The iBeacon (a.k.a. Bluetooth Low Energy beacon, Bluetooth Version 4, or BLE) is an industry standard allowing devices such as smartphone applications to detect when a beacon is near by and present the appropriate content.The beacons are becoming popular for apps to detect if device is near a beacon and to calculate location indoors. WiFi signals have been used in the past for such purpose but those require expensive antennas and an external power source.
There are some misconceptions about the WiFi and Bluetooth and BLE; how they are different, how they can coexist operating at the same frequency and when the technology is applicable.
Bluetooth V4 with BLE became a standard in 2010, but was first adopted in Apple devices since late 2011 (iPhone 4s, iPad 2 and up). Apple decided to brand the technology and call it iBeacon which is the same thing just a different name. With Android 4.3, Google added support for BLE as well in mid-2013. This includes Samsung S3 and LG Optimus and Nexus devices.
WiFi and Bluetooth use microwave
WiFi and Bluetooth operate in the same frequency range around 2.4GHz in the microwave spectrum. There is no interference between these devices; because, they all use the same IEEE 802.3 protocol which dictates how they can share the bandwidth effectively. Basically all devices that comply with the 802.3 protocol can cooperate like most wireless keyboards and mice do for example.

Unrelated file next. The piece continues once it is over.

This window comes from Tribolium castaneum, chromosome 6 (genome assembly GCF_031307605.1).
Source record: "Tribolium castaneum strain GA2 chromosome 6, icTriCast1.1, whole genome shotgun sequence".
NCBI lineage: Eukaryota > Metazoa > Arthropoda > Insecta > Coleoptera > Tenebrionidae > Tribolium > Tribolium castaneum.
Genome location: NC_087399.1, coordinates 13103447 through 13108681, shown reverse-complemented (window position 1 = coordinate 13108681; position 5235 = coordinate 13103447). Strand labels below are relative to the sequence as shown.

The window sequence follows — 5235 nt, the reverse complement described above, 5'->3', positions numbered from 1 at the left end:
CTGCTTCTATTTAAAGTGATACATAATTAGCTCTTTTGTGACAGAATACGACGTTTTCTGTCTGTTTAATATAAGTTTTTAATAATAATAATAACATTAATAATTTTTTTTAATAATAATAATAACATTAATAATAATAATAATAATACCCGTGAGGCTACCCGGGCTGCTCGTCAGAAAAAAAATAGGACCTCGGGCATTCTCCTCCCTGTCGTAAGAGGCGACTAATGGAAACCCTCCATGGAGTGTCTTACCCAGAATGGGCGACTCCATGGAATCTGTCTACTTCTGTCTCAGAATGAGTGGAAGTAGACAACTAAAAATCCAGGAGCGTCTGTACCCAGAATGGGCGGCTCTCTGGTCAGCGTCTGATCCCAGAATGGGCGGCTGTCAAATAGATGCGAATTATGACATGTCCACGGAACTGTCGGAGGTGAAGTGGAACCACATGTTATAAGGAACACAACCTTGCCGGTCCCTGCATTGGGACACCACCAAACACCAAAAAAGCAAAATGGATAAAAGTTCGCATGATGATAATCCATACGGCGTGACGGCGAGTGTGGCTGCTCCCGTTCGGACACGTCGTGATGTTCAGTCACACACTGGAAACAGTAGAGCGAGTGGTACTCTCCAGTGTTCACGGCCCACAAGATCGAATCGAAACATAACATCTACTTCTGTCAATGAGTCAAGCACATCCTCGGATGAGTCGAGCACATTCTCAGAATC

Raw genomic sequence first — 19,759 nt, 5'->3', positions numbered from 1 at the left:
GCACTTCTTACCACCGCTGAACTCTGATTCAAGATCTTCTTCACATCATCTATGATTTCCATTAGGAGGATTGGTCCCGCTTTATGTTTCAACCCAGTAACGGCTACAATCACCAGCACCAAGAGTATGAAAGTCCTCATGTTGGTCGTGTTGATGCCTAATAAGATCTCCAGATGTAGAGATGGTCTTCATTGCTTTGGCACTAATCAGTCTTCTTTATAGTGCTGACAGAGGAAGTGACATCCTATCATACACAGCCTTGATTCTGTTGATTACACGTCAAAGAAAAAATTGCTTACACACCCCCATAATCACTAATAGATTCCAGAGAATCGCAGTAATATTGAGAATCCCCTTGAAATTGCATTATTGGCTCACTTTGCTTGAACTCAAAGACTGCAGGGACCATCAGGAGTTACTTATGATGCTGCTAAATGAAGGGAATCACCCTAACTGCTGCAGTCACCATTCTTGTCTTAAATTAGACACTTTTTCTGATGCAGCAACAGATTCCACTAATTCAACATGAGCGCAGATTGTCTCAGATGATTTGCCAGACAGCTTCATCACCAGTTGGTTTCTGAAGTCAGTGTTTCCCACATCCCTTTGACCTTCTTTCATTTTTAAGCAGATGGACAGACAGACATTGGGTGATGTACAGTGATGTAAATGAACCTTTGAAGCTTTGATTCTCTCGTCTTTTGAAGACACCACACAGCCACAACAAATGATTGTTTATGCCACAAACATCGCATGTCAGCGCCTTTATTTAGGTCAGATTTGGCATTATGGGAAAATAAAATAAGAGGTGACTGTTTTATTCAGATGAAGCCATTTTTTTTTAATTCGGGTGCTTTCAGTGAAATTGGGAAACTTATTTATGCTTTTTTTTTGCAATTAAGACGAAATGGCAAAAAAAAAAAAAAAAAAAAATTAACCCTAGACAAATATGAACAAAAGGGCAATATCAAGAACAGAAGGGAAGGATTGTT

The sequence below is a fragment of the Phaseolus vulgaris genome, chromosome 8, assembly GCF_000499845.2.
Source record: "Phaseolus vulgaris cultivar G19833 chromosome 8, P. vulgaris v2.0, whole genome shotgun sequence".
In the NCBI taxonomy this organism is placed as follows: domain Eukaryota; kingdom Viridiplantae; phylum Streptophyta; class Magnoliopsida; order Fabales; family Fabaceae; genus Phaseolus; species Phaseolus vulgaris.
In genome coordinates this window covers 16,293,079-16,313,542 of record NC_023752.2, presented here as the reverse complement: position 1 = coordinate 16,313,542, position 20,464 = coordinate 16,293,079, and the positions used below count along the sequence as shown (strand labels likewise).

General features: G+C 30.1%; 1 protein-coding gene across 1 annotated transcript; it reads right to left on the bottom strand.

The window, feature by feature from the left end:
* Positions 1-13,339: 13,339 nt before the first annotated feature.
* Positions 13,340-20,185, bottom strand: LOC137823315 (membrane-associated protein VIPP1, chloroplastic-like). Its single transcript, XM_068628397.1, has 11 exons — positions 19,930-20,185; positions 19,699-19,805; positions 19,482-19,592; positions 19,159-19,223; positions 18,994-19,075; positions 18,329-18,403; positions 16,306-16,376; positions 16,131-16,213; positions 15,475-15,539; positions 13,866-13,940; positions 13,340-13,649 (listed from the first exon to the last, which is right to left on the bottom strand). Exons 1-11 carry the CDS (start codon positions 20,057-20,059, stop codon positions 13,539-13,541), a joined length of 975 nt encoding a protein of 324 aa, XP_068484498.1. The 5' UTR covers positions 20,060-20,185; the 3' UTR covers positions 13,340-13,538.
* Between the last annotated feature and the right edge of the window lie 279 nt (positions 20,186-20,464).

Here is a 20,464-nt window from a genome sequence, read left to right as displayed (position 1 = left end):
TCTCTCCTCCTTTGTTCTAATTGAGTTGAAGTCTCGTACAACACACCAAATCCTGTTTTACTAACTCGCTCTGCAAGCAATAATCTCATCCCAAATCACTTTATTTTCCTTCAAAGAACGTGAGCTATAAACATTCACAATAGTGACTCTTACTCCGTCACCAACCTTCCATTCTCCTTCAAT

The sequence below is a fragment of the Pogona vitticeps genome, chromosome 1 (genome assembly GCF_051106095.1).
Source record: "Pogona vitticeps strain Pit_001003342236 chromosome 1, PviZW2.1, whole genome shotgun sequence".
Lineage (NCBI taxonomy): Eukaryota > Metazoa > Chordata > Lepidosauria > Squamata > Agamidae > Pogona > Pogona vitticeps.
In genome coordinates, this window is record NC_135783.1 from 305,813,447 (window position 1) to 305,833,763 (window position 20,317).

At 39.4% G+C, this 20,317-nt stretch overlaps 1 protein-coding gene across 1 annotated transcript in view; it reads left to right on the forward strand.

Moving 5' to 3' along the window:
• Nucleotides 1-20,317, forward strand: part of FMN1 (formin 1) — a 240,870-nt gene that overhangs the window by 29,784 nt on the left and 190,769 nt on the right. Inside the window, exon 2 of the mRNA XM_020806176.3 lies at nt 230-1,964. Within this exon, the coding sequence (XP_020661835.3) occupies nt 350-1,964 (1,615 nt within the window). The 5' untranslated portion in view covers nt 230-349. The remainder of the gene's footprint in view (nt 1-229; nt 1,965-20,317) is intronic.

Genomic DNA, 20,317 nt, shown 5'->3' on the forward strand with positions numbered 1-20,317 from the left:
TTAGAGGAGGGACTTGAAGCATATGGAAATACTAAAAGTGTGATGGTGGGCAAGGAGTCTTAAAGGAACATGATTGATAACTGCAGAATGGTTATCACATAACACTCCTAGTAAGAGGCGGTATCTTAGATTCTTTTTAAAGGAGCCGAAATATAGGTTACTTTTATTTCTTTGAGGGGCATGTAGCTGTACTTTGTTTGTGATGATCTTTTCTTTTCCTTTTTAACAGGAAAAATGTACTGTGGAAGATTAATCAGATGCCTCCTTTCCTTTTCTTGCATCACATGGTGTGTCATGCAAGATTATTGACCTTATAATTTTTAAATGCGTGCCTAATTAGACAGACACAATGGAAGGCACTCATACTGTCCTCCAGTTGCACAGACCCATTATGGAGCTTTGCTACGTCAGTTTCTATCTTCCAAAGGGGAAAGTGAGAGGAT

Interference and blocking
But there are devices out there that do not comply with the 802.3 protocol and those can cause interference and distort the beacon signals and WiFi. For example some types of motion-detectors operate in the same frequency but don’t comply with the protocol. Leaky microwave ovens are also a source of interference and so forth. If interference in the environment becomes a problem, we can measure the source of the interference and prevent it.
Beacon signals are blocked by water, like the human body, and electric grounded wires also can block the signal. For this reason, we place the beacons on ceilings or walls above people and at least 50 cm away from grounded coils of wires.
Offline content not using WiFI
Some Bluetooth apps pull content over the network when they are in range of a beacon. This behaviour will cause load on the WiFi network as the app may be presenting rich media like streaming audio over WiFi. Loading content over WiFi while on the tour can overload the WiFi if there are many simultanious users.
To prevent the app from streaming content from the network, the content can be pre-downloaded onto the device and used without a network connection. Such is the case with the Locatify apps. A good WiFi facility can be placed in the reception area where guests can download the app and content before engaging on the tour. The guest could also get the app and content before they arrive to the venue.
BLE beacons are here to stay and new applications are being released all the time utilising this technology for proximity detection for example in retail, museums and so forth.
Check out these older blogs we posted for more information about the use and technology